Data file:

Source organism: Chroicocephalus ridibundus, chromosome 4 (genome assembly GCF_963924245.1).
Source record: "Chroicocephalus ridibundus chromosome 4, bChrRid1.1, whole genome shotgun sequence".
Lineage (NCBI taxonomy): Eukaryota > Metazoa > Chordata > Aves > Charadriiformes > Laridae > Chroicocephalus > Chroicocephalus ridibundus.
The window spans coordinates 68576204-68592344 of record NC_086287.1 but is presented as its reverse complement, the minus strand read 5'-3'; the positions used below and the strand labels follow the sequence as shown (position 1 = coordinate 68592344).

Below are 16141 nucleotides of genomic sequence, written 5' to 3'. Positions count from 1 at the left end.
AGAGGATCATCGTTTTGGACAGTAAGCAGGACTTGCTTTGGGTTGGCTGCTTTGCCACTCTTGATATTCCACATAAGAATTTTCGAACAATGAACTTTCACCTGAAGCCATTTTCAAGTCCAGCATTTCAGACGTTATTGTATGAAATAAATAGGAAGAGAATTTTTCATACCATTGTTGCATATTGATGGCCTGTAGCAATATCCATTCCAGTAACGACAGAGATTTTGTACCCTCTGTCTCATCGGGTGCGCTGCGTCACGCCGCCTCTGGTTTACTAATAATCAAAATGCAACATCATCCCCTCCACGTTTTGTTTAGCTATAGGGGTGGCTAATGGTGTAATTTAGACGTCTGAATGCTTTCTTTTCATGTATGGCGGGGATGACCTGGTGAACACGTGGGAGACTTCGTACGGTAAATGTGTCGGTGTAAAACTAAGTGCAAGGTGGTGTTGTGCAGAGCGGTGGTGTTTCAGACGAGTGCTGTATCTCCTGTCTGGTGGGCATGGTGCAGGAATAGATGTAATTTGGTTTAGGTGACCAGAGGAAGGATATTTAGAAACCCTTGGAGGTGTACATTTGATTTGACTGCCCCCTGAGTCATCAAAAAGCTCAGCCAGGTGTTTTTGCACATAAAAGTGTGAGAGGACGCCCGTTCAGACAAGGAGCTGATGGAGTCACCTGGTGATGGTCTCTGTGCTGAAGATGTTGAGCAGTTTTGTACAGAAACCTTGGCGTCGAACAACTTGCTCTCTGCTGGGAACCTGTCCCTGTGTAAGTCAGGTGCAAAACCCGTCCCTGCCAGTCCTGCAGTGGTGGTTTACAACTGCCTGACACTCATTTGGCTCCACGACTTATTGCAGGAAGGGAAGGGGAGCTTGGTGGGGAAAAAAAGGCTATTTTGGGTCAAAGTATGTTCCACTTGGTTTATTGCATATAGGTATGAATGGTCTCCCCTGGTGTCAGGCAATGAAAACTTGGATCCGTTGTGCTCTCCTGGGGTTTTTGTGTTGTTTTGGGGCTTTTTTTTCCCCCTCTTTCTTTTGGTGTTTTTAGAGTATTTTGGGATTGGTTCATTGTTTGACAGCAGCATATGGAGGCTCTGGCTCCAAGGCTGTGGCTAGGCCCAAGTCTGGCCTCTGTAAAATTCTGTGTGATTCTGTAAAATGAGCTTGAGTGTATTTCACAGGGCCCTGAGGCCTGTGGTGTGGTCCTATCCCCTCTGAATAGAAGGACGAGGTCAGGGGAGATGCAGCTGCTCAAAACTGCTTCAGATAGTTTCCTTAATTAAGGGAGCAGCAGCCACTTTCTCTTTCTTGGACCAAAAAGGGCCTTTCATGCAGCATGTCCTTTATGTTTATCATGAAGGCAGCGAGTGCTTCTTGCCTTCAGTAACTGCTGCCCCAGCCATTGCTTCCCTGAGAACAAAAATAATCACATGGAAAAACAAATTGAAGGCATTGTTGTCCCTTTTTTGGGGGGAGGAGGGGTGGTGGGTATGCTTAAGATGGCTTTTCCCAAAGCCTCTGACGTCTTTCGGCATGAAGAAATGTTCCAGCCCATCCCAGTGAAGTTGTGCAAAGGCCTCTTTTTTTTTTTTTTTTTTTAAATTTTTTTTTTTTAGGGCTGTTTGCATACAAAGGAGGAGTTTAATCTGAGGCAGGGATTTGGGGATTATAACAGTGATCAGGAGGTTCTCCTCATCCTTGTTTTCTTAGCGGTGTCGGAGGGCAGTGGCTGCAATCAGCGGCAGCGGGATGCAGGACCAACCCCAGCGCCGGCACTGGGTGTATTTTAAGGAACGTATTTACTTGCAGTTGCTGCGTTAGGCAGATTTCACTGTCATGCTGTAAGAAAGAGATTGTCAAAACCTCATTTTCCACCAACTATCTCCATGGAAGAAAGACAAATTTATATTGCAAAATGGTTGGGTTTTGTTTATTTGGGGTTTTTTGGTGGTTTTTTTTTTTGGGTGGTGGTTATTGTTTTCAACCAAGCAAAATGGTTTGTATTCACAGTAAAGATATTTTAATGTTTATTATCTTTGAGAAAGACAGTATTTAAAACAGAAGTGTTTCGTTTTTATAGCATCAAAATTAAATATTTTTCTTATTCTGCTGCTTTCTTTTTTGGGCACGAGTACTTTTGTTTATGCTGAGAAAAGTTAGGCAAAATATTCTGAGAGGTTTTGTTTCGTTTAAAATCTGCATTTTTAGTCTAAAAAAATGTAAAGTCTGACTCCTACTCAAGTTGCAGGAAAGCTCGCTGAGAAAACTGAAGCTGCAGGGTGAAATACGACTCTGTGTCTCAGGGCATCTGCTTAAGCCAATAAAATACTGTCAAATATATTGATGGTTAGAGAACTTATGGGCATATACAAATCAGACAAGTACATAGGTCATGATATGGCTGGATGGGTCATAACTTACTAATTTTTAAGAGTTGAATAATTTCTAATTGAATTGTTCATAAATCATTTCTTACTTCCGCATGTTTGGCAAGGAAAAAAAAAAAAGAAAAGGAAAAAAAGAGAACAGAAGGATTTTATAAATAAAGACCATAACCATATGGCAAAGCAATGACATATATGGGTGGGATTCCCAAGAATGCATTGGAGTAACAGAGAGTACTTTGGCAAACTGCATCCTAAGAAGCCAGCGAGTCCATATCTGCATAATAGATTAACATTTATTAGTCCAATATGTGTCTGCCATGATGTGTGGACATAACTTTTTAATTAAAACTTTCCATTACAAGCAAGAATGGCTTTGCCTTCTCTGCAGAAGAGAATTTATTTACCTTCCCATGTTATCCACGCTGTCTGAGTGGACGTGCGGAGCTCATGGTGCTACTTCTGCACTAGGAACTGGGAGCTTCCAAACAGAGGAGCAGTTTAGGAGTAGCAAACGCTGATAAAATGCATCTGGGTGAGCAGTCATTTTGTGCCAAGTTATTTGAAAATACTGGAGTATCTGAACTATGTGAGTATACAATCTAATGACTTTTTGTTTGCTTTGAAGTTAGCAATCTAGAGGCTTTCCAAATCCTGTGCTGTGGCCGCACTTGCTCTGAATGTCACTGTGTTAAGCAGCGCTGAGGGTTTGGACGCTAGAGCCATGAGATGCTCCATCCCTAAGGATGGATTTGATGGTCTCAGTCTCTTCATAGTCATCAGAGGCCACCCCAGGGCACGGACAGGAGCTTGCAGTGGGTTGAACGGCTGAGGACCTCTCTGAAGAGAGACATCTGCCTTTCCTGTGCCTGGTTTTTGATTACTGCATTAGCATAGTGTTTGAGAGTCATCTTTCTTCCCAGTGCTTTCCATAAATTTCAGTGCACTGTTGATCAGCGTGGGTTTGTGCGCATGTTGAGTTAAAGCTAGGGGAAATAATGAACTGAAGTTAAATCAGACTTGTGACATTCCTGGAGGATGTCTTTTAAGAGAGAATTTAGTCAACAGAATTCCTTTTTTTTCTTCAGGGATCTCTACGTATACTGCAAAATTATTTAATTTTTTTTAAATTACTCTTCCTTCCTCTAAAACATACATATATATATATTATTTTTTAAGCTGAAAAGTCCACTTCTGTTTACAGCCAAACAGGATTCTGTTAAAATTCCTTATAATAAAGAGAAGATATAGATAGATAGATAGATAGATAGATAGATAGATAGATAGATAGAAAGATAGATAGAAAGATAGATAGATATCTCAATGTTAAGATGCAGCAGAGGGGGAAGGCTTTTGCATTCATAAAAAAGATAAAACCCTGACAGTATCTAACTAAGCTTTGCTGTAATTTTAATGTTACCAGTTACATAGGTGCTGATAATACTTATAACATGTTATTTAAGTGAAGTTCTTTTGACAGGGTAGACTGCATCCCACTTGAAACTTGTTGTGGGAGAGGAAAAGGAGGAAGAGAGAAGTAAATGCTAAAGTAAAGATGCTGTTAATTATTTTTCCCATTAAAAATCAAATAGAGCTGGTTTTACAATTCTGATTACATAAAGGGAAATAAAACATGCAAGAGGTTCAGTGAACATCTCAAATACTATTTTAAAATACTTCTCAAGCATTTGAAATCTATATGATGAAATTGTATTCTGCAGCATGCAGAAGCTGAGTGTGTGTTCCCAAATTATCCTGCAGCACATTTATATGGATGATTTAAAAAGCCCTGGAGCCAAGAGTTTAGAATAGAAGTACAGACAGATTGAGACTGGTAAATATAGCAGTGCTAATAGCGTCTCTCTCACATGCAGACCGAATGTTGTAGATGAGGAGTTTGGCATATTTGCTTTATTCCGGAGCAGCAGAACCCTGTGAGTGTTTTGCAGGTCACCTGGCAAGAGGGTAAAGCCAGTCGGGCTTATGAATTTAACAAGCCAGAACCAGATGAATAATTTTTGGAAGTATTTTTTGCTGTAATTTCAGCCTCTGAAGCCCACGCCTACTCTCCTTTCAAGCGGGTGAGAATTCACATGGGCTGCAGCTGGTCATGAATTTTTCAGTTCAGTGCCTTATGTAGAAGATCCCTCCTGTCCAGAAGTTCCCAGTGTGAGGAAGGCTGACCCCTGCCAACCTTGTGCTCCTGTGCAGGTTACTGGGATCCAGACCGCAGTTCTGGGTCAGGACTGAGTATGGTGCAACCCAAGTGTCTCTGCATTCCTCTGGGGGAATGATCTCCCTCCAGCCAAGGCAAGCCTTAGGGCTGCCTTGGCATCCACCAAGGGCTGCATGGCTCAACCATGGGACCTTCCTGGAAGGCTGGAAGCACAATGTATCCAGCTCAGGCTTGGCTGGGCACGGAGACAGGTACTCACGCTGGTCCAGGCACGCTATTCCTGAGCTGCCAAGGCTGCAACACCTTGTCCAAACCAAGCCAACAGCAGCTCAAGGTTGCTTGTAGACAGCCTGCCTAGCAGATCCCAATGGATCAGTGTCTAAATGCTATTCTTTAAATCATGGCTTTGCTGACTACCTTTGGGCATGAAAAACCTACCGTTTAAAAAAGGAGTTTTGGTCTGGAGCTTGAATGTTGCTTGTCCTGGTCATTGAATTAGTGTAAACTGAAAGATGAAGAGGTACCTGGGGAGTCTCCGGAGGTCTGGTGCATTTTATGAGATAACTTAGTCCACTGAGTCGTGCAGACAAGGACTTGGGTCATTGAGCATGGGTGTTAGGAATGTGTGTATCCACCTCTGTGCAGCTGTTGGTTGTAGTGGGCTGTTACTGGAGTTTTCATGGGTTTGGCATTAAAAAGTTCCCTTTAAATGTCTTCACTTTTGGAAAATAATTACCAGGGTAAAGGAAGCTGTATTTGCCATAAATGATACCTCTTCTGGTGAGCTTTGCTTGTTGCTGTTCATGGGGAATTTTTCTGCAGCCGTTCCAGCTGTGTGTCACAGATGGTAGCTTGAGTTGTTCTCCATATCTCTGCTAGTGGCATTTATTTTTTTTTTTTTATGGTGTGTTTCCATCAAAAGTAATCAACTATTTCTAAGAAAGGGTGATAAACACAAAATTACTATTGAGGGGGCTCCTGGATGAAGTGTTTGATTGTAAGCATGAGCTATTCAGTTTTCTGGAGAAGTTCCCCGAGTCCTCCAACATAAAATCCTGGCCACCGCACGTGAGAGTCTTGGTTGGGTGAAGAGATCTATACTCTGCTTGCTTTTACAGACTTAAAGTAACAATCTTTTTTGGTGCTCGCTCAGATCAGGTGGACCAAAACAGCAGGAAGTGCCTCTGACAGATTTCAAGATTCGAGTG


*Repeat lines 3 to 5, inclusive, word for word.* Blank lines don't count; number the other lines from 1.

Lineage (NCBI taxonomy): Eukaryota > Metazoa > Chordata > Aves > Charadriiformes > Laridae > Chroicocephalus > Chroicocephalus ridibundus.
The window spans coordinates 68576204-68592344 of record NC_086287.1 but is presented as its reverse complement, the minus strand read 5'-3'; the positions used below and the strand labels follow the sequence as shown (position 1 = coordinate 68592344).

Below are 16141 nucleotides of genomic sequence, written 5' to 3'. Positions count from 1 at the left end.